Right off the back of a 6 months world tour, the Berlin-based atmospheric post metal juggernaut The Ocean (Collective) returns with the follow-up to their critically acclaimed Phanerozoic double album. Holocene sees The Ocean add a closing chapter to their palaeontology-inspired album series, presenting a gear shift towards the electronic world while reaching new depths of heaviness at the same time.
Phanerozoic II ended with a track titled “Holocene”, and now it’s clear that this track was pointing in the direction of things to come, both conceptually and musically. The dark, synth-driven track Holocene ends abruptly and yet connects seamlessly with the beginning of the new album: the haunting synth sounds of opener “Preboreal”, released as th first single off th album on January 16th.
Enter the Holocene—the latest and thus-far shortest epoch on the geological time scale in which humanity appeared on the planet. Through rapid proliferation and technological progress, our species has shaped and changed our planet in ways unprecedented in history. Moving into the human age, The Ocean have become more intimate and captivating musically, while creeping deeper into their own DNA with numerous references to their earlier discography which older fans will cherish.
Staps explains about the writing process behind Holocene: “The writing process of every album we’ve ever made started with me coming up with a guitar riff, a drumbeat or a vocal idea. This album is different since every single song is based on a musical idea that was originally written by Peter (Voigtmann, synths). He came up with these amazing synth parts that were already sounding huge in pre-production, and he sent me some of those raw, unfinished ideas during mid lockdown 2020… and while it was all electronic, it had that definite Ocean vibe to it. It made me want to pick up my guitar instantly… and so I did, and it didn’t take long until we had an inspiring creative exchange that was heading towards totally unforeseen but very exciting places.”
In many ways Holocene is a departure as much as it is a return to the band’s roots. It is only logical that the album was recorded entirely by the band themselves at Voigtmann’s studio Die Mühle in the rural North of Germany and at the band’s own Oceanland 2.0 studio in Berlin. This approach also led to the desire for a different approach towards mixing the album.
“While we still think that Jens Bogren’s mixes of our previous 3 albums sound great, we wanted a more organic sound this time around, says Staps. “So we set out on a mission to get test mixes done by a number of people, from close friends to some pretty big names, but none of them came close to how we wanted this record to sound, and after a few months we got really frustrated.”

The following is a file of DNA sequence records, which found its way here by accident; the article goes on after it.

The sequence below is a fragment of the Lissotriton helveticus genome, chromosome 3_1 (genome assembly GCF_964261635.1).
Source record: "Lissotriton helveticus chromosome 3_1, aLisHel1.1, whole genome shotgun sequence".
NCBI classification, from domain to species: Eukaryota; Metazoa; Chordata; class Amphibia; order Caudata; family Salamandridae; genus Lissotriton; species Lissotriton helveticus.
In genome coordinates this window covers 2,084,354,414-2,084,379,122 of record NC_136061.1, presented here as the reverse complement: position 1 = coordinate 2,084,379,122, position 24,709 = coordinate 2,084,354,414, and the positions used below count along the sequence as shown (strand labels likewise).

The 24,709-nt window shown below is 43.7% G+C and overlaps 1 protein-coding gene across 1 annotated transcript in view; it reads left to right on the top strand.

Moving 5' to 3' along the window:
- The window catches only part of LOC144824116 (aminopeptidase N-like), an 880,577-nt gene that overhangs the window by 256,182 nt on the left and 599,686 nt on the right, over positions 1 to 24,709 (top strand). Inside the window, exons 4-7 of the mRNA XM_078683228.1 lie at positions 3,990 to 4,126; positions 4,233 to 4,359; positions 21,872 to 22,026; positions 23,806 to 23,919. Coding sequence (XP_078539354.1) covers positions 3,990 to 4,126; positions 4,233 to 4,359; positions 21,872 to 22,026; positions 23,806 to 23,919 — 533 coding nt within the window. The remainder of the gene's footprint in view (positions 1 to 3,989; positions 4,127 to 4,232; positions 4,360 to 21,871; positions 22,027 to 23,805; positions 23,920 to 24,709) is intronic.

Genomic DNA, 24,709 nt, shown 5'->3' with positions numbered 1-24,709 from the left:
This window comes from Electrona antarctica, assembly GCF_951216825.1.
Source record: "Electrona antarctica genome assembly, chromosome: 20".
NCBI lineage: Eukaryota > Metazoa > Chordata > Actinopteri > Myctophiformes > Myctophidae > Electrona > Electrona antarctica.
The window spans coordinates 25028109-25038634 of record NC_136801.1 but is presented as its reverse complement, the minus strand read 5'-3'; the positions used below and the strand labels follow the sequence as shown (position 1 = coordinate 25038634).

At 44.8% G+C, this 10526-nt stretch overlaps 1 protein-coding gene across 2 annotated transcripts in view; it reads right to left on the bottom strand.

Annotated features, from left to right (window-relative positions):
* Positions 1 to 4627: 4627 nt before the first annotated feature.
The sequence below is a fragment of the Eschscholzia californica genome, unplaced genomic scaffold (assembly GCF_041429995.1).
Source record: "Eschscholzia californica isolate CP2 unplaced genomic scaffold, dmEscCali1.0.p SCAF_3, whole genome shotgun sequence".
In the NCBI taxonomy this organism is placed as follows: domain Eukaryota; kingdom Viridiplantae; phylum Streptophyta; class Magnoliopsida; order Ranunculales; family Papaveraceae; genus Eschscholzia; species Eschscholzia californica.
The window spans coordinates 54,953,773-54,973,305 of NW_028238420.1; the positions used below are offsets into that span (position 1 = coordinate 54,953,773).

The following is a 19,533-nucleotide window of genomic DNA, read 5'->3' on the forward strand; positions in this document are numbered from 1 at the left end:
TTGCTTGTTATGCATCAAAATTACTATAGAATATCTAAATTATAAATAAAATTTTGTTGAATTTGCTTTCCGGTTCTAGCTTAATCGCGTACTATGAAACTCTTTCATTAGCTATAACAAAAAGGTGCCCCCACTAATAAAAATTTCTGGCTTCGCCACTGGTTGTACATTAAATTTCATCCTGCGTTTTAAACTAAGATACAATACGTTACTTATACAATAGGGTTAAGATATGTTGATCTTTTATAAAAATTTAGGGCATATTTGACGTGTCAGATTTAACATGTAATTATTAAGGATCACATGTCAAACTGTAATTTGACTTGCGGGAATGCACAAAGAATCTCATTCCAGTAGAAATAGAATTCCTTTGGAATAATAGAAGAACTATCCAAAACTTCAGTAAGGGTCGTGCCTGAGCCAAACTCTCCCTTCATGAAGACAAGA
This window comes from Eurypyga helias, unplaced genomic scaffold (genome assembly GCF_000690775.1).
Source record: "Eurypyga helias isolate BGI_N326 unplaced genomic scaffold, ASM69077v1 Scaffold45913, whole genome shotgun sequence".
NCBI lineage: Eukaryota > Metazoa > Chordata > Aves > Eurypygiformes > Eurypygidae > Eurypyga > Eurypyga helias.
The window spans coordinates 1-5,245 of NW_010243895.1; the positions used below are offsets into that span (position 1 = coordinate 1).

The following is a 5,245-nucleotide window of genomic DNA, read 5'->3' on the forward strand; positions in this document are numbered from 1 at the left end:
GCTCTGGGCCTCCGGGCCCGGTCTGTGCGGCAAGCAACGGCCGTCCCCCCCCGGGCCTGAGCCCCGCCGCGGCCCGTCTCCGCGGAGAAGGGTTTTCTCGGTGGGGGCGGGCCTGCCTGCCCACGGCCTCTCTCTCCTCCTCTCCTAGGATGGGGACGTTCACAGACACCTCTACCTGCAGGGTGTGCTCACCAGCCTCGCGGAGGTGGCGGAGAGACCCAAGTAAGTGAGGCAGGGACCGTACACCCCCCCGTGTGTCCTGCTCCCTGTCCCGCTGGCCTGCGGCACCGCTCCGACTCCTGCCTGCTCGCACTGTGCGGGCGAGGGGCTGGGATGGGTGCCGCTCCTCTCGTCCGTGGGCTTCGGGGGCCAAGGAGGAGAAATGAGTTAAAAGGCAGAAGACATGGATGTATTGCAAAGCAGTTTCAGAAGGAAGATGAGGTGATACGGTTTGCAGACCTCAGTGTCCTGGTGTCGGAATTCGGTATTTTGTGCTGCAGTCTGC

This is when Swedish producer and long time ally Karl Daniel Lidén came around as the delivering angel, with a test mix that convinced the band to hire him for mix and mastering. Lidén’s mix brings an unprecedented clarity to the sound of the band, with a huge, ambient drum sound contrasting the electronics, and a warm and fat but somewhat brittle guitar tone that suits the diverse string work on the album incredibly well and merges with the tone of the brass into orchestral grandeur.
Across their vast discography The Ocean have been on a continuous crusade against close-mindedness, ignorance and intellectual obstinacy, from the distinct anti-Christian sentiment of their -centric records through the psychological, Tarkovsky-inspired contemplations on Pelagial to exploring Nietzsche’s ideas of amor fati and Eternal Recurrence on the Phanerozoic albums.
On Holocene The Ocean continue their strife, tackling subjects like the rise of conspiracy theories during the pandemic («Boreal»), the morbid grand-scheme social quest for eternal youth («Parabiosis») and how our current day’s instagram-society is epitomizing Guy Debord’s visionary socio-economical analysis in the „Society of the Spectacle“ («Preboreal»). The booklet of the album is indeed peppered with quotes by Debord and Raoul Vaneigem. Debord was a founding member of The Situationist Internationale, a French protest movement made up of avant-garde artists and political theorists that sought to create ‘situations’—moments in which the monotony of everyday capitalist routine was disrupted without having to buy commodities. They wanted to encourage people to find moments of truth and real experience among the all-pervasive consumerist lie.
By placing their subject matter in the context of Situationism, The Ocean create an overarching narrative for their music, unifying the separate themes of Holocene, as well as the band’s previous releases, into a single universal message: an act of resistance against our Society of The Spectacle.
“Holocene is an appendix to the 2 Phanerozoic albums and Precambrian, or the final and concluding chapter, making it a quadrilogy if you want so”, Staps comments. “It’s tackling the Holocene epoch, which is the current and shortest chapter in earth’s history, but it is essentially an album about the angst, alienation, loss of reason and critical thinking, rise of conspiracy theories and deconstruction of values in the modern age.”
With Holocene The Ocean draw us into their momentum of truly forward-thinking music and relentless live performances. More than 20 years into their career, this Berlin-based collective still shake us to the core, inviting us to reconsider our lives from different angles. Holocene unites the might of this massive act’s past and present, while creating a deeper understanding of their world as well as ours in the process.